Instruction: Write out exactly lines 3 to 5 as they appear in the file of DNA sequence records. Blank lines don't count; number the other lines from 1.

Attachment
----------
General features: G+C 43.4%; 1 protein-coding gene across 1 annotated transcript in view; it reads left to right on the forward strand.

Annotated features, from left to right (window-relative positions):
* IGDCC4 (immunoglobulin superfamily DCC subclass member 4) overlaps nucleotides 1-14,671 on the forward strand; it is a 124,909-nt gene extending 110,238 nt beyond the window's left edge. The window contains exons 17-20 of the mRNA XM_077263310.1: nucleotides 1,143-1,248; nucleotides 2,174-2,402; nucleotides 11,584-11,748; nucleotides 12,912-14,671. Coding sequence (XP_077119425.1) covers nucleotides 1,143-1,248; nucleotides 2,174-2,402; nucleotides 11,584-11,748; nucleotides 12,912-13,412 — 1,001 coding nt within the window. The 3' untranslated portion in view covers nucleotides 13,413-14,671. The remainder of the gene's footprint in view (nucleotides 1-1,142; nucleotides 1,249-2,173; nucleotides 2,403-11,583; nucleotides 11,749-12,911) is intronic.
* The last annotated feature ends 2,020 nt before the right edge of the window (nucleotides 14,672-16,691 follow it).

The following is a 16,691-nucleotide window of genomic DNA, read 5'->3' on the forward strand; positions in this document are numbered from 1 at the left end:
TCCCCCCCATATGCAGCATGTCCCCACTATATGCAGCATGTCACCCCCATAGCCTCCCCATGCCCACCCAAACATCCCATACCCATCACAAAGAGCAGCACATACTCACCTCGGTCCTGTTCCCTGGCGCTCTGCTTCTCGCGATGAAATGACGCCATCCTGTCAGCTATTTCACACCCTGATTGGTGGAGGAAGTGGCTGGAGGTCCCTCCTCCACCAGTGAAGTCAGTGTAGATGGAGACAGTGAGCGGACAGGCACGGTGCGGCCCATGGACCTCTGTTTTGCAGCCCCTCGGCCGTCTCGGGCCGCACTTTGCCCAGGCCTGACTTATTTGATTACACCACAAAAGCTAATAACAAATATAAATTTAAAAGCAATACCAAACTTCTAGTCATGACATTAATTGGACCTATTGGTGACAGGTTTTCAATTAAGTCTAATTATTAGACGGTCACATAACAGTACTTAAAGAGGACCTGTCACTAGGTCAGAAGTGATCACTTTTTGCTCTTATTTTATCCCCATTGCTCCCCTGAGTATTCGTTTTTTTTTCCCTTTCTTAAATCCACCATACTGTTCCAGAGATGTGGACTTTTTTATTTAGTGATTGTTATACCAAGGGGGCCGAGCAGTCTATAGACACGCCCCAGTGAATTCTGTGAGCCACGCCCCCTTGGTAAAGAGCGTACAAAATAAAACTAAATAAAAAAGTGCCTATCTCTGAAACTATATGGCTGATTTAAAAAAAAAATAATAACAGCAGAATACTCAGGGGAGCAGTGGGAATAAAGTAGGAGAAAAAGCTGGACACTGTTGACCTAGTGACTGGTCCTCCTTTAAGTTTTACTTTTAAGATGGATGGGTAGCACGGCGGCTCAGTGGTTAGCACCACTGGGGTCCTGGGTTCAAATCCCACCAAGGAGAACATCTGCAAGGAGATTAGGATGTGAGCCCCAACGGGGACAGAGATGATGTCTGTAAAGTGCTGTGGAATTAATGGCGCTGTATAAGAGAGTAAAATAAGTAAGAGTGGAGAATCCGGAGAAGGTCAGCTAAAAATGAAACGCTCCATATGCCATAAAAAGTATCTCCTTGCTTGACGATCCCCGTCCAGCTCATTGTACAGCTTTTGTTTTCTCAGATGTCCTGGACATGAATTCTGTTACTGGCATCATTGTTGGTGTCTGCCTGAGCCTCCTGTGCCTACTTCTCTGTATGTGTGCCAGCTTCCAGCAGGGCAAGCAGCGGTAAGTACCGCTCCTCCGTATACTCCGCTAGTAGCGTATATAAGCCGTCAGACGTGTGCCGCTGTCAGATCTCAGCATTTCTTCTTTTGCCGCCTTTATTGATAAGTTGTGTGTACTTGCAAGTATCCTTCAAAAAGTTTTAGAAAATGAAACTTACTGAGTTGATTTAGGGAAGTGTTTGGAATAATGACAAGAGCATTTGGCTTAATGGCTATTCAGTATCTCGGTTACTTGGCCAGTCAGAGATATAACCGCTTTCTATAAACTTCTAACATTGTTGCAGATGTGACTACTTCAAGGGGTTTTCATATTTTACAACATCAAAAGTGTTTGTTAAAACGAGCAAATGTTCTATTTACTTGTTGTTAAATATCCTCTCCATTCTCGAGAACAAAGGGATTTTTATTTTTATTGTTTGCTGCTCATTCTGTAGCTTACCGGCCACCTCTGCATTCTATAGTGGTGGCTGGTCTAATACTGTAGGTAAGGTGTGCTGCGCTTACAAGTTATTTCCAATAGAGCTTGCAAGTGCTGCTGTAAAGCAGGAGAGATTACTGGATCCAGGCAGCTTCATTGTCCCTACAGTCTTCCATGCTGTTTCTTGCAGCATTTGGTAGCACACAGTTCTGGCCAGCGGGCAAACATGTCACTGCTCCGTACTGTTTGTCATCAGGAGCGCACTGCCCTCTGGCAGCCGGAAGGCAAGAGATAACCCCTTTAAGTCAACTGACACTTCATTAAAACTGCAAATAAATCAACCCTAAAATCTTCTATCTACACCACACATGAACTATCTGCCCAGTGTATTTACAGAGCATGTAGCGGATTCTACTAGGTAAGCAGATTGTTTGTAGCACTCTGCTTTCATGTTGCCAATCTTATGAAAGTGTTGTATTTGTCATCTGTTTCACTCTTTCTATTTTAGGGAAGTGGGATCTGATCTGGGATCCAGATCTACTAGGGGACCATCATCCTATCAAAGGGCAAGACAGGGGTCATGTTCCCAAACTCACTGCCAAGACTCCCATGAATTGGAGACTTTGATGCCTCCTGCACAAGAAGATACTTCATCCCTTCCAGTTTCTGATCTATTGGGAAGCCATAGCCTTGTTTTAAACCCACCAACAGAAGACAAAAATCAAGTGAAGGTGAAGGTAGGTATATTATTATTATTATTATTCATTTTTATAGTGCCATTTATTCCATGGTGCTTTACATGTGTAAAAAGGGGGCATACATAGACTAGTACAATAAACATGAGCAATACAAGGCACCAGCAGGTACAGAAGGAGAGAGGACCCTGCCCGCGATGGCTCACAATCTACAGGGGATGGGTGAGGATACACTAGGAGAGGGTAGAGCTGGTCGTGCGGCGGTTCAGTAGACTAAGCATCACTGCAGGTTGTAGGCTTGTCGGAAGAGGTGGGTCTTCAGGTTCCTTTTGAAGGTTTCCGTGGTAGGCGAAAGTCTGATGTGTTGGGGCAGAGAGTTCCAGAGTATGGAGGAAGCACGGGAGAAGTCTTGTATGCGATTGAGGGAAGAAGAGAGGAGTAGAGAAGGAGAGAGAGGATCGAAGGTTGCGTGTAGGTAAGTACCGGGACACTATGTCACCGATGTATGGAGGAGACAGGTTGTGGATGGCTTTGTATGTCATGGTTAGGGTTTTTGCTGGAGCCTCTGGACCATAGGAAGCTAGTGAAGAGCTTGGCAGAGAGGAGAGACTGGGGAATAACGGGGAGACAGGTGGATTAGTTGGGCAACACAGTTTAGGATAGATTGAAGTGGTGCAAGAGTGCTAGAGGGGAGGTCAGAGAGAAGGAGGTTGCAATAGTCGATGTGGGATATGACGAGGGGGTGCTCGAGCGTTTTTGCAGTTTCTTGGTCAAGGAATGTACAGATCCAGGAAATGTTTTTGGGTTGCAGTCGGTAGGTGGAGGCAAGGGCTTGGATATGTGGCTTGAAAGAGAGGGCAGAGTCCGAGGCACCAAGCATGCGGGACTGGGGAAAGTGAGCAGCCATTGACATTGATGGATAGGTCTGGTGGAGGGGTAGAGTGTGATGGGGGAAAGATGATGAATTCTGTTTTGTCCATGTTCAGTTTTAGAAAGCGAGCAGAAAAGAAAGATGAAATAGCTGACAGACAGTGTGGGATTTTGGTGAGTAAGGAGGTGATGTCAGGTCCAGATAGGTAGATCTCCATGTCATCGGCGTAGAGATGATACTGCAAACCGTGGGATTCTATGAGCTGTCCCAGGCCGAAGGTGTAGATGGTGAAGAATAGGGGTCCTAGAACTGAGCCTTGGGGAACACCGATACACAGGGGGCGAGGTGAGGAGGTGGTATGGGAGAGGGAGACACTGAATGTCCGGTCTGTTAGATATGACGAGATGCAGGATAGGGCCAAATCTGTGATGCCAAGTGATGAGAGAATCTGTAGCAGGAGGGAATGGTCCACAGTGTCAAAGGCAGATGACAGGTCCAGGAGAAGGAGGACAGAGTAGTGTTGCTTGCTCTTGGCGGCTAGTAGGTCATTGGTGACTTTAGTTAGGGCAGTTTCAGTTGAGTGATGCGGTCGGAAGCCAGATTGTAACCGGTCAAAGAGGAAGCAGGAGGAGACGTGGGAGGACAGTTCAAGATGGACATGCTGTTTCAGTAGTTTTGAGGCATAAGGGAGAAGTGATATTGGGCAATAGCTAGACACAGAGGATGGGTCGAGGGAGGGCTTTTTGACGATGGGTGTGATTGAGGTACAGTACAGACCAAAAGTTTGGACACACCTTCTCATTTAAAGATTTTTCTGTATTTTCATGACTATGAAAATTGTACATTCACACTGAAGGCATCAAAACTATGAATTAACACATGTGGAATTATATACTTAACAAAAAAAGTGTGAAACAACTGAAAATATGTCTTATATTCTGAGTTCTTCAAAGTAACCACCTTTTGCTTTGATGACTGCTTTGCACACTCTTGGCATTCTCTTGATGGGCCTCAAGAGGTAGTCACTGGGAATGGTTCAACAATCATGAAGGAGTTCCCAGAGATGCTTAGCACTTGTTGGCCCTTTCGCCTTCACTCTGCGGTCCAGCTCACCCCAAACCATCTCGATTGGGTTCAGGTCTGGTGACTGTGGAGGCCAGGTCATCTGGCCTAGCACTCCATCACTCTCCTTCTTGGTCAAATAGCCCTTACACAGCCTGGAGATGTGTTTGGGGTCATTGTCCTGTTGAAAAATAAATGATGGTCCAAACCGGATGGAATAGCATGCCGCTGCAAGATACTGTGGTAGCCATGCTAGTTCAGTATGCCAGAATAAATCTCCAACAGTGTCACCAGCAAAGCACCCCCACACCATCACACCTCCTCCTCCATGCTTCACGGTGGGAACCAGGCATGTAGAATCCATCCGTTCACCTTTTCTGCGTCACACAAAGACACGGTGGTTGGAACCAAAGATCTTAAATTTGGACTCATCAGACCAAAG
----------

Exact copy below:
* IGDCC4 (immunoglobulin superfamily DCC subclass member 4) overlaps nucleotides 1-14,671 on the forward strand; it is a 124,909-nt gene extending 110,238 nt beyond the window's left edge. The window contains exons 17-20 of the mRNA XM_077263310.1: nucleotides 1,143-1,248; nucleotides 2,174-2,402; nucleotides 11,584-11,748; nucleotides 12,912-14,671. Coding sequence (XP_077119425.1) covers nucleotides 1,143-1,248; nucleotides 2,174-2,402; nucleotides 11,584-11,748; nucleotides 12,912-13,412 — 1,001 coding nt within the window. The 3' untranslated portion in view covers nucleotides 13,413-14,671. The remainder of the gene's footprint in view (nucleotides 1-1,142; nucleotides 1,249-2,173; nucleotides 2,403-11,583; nucleotides 11,749-12,911) is intronic.
* The last annotated feature ends 2,020 nt before the right edge of the window (nucleotides 14,672-16,691 follow it).

The following is a 16,691-nucleotide window of genomic DNA, read 5'->3' on the forward strand; positions in this document are numbered from 1 at the left end: